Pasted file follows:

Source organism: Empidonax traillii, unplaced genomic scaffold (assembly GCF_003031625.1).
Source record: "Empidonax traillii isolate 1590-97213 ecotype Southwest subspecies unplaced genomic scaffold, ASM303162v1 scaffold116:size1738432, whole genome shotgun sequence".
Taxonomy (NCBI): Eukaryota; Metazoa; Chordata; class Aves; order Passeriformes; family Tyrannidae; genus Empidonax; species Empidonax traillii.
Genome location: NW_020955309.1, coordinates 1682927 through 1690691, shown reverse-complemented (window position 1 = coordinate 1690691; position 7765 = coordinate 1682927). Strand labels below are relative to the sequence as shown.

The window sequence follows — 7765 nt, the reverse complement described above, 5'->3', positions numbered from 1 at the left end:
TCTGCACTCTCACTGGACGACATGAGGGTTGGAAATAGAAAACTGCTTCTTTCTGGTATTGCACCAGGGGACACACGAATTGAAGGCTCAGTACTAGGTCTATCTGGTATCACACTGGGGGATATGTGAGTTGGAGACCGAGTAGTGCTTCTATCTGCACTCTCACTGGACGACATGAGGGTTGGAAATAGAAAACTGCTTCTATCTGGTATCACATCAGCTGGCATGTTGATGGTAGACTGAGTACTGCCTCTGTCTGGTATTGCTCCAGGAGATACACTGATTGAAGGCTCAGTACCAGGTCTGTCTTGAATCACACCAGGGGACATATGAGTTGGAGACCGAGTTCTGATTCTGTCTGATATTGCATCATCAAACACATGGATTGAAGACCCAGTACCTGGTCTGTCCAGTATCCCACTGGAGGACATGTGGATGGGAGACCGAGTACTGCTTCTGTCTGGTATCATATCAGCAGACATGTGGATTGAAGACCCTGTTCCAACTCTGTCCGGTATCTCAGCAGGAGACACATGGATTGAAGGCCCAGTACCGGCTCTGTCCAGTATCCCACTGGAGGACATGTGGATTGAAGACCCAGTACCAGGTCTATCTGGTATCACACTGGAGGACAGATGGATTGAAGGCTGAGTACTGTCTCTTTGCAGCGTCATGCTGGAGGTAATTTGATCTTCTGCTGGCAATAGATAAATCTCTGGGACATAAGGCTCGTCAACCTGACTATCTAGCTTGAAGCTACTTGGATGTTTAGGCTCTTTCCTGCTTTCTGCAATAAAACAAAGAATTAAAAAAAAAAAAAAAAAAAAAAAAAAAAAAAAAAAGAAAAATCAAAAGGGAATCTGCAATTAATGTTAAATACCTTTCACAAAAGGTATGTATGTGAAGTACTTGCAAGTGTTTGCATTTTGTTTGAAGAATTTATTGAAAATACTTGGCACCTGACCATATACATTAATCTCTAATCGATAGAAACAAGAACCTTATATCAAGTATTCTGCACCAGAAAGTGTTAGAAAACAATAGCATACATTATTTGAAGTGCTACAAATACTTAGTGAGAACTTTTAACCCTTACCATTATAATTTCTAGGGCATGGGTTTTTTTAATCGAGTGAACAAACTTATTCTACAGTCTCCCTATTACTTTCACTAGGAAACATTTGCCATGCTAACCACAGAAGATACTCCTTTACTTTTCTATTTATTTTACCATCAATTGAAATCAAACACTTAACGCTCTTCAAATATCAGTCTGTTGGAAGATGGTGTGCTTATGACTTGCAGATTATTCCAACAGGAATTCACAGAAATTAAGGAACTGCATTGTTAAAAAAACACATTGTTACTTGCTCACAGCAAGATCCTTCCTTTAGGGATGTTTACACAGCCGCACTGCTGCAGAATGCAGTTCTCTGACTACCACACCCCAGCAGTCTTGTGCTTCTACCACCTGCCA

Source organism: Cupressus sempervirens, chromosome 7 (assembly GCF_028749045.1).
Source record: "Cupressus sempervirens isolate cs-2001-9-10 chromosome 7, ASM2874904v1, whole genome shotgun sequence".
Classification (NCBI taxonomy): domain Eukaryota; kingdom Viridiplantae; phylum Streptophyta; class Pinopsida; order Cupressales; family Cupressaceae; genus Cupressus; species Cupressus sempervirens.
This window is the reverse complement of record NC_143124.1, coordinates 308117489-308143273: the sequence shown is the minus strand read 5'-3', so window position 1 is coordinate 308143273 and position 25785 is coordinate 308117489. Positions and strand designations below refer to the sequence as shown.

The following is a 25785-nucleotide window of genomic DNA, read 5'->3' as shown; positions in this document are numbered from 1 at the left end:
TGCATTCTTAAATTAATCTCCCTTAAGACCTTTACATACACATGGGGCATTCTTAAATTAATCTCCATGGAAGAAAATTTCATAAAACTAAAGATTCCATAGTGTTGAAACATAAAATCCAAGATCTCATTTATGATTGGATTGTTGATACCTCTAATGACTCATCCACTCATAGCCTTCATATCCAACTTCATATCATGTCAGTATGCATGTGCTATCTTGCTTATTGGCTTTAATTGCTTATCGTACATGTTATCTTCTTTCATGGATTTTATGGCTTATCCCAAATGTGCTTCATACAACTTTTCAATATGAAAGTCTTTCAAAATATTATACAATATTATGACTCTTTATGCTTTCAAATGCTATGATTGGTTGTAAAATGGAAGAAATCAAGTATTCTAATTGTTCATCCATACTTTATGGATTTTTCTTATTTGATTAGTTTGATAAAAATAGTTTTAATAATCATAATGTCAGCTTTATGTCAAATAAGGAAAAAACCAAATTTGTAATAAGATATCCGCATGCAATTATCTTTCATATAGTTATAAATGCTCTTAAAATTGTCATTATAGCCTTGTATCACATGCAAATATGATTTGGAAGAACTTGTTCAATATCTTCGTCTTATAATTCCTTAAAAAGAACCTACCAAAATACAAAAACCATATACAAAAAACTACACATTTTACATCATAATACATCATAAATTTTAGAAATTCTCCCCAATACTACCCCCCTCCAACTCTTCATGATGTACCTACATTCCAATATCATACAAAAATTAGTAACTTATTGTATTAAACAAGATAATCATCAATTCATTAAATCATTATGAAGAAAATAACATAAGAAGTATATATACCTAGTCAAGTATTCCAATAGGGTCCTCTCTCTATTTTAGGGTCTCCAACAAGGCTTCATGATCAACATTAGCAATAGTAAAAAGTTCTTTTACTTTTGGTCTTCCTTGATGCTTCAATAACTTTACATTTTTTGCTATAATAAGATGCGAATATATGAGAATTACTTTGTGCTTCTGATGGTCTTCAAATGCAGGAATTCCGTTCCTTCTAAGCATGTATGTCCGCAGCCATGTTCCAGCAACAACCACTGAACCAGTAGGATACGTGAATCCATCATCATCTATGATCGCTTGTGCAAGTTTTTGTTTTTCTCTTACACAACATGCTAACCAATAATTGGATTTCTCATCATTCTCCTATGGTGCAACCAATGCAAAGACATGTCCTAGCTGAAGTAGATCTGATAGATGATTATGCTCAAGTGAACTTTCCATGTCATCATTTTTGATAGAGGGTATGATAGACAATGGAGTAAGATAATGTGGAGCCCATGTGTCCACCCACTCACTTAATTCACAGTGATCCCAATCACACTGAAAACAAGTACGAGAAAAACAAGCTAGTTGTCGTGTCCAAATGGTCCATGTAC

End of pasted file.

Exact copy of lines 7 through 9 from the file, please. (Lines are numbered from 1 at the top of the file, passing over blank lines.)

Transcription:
Source organism: Cupressus sempervirens, chromosome 7 (assembly GCF_028749045.1).
Source record: "Cupressus sempervirens isolate cs-2001-9-10 chromosome 7, ASM2874904v1, whole genome shotgun sequence".
Classification (NCBI taxonomy): domain Eukaryota; kingdom Viridiplantae; phylum Streptophyta; class Pinopsida; order Cupressales; family Cupressaceae; genus Cupressus; species Cupressus sempervirens.